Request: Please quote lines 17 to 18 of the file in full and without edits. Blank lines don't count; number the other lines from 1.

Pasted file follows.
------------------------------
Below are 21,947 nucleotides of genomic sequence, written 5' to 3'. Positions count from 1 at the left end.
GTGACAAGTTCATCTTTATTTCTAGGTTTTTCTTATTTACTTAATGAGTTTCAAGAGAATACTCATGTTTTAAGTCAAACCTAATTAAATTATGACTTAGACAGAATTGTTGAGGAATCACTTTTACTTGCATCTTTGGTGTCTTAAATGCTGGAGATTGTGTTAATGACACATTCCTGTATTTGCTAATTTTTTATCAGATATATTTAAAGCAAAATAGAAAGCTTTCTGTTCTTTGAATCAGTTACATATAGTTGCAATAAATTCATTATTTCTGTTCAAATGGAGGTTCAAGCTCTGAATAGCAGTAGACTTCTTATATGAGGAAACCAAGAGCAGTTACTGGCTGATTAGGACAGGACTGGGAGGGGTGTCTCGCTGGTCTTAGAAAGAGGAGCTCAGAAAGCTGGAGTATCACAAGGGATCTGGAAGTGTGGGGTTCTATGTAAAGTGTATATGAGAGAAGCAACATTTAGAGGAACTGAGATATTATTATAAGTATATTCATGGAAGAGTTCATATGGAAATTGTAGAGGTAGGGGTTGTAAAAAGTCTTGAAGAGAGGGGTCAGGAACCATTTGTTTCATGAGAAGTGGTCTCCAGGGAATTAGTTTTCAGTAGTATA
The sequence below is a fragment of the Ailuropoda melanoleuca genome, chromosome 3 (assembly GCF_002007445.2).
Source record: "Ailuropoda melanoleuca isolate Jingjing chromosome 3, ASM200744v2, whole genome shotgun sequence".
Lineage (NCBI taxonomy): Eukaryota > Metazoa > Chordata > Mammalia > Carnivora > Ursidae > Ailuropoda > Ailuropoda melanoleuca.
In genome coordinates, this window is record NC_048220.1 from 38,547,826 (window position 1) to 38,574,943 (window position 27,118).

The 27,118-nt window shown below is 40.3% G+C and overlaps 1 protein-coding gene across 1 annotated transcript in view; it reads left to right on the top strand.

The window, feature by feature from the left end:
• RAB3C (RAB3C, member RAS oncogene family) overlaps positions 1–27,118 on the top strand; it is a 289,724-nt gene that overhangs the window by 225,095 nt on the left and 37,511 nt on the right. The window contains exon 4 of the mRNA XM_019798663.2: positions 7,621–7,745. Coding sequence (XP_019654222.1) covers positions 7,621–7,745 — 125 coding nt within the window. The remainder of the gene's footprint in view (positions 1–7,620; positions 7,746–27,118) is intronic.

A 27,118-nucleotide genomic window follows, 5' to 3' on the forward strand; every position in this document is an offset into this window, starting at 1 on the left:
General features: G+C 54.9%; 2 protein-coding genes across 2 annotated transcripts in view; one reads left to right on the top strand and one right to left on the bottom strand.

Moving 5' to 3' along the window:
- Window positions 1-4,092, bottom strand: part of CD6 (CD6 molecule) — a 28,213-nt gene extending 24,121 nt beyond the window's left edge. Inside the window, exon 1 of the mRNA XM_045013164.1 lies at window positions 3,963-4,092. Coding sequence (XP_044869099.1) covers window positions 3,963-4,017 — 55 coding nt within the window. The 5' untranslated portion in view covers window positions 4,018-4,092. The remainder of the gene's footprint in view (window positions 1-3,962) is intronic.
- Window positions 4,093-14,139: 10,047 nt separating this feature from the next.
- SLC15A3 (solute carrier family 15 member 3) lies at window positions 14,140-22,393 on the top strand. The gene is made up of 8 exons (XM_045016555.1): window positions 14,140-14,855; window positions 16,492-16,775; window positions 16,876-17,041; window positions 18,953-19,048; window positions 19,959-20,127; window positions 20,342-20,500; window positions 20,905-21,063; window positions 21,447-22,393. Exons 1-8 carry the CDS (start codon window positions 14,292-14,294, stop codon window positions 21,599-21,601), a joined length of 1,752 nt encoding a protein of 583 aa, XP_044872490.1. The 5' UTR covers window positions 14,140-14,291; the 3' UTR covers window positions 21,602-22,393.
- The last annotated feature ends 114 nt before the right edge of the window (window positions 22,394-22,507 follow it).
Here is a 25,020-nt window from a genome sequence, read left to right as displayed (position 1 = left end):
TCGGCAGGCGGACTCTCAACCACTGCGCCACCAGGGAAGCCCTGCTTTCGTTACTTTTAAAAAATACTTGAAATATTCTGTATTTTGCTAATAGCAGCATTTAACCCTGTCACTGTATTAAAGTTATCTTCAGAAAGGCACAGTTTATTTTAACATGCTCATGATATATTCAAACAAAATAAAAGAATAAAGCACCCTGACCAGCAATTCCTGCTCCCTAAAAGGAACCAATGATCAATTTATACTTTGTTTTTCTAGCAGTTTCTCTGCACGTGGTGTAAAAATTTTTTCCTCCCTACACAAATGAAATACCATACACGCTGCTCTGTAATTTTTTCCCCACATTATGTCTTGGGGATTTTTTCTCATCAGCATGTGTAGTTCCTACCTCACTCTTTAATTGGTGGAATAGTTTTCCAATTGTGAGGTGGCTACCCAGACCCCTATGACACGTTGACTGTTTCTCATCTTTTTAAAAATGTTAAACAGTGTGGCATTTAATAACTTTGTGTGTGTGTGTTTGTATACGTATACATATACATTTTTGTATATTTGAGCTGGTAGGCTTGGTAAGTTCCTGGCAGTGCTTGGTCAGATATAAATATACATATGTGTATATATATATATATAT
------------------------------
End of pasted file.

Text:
Here is a 25,020-nt window from a genome sequence, read left to right as displayed (position 1 = left end):
TCGGCAGGCGGACTCTCAACCACTGCGCCACCAGGGAAGCCCTGCTTTCGTTACTTTTAAAAAATACTTGAAATATTCTGTATTTTGCTAATAGCAGCATTTAACCCTGTCACTGTATTAAAGTTATCTTCAGAAAGGCACAGTTTATTTTAACATGCTCATGATATATTCAAACAAAATAAAAGAATAAAGCACCCTGACCAGCAATTCCTGCTCCCTAAAAGGAACCAATGATCAATTTATACTTTGTTTTTCTAGCAGTTTCTCTGCACGTGGTGTAAAAATTTTTTCCTCCCTACACAAATGAAATACCATACACGCTGCTCTGTAATTTTTTCCCCACATTATGTCTTGGGGATTTTTTCTCATCAGCATGTGTAGTTCCTACCTCACTCTTTAATTGGTGGAATAGTTTTCCAATTGTGAGGTGGCTACCCAGACCCCTATGACACGTTGACTGTTTCTCATCTTTTTAAAAATGTTAAACAGTGTGGCATTTAATAACTTTGTGTGTGTGTGTTTGTATACGTATACATATACATTTTTGTATATTTGAGCTGGTAGGCTTGGTAAGTTCCTGGCAGTGCTTGGTCAGATATAAATATACATATGTGTATATATATATATATAT